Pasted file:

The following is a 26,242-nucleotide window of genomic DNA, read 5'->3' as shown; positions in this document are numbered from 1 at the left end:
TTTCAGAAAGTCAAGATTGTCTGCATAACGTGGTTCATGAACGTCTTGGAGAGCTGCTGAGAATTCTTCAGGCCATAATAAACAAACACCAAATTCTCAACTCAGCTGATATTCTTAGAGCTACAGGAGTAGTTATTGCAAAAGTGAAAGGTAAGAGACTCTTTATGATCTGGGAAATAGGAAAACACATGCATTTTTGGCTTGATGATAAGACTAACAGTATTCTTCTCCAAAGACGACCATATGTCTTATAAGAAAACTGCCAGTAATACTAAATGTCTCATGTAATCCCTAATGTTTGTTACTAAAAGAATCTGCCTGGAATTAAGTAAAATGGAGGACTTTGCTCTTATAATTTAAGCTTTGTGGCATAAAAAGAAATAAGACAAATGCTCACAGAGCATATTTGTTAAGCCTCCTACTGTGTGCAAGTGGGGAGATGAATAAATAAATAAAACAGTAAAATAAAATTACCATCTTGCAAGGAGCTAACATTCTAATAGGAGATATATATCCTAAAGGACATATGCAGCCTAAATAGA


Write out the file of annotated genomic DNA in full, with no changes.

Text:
The following is a 26,242-nucleotide window of genomic DNA, read 5'->3' as shown; positions in this document are numbered from 1 at the left end:
TTTCAGAAAGTCAAGATTGTCTGCATAACGTGGTTCATGAACGTCTTGGAGAGCTGCTGAGAATTCTTCAGGCCATAATAAACAAACACCAAATTCTCAACTCAGCTGATATTCTTAGAGCTACAGGAGTAGTTATTGCAAAAGTGAAAGGTAAGAGACTCTTTATGATCTGGGAAATAGGAAAACACATGCATTTTTGGCTTGATGATAAGACTAACAGTATTCTTCTCCAAAGACGACCATATGTCTTATAAGAAAACTGCCAGTAATACTAAATGTCTCATGTAATCCCTAATGTTTGTTACTAAAAGAATCTGCCTGGAATTAAGTAAAATGGAGGACTTTGCTCTTATAATTTAAGCTTTGTGGCATAAAAAGAAATAAGACAAATGCTCACAGAGCATATTTGTTAAGCCTCCTACTGTGTGCAAGTGGGGAGATGAATAAATAAATAAAACAGTAAAATAAAATTACCATCTTGCAAGGAGCTAACATTCTAATAGGAGATATATATCCTAAAGGACATATGCAGCCTAAATAGA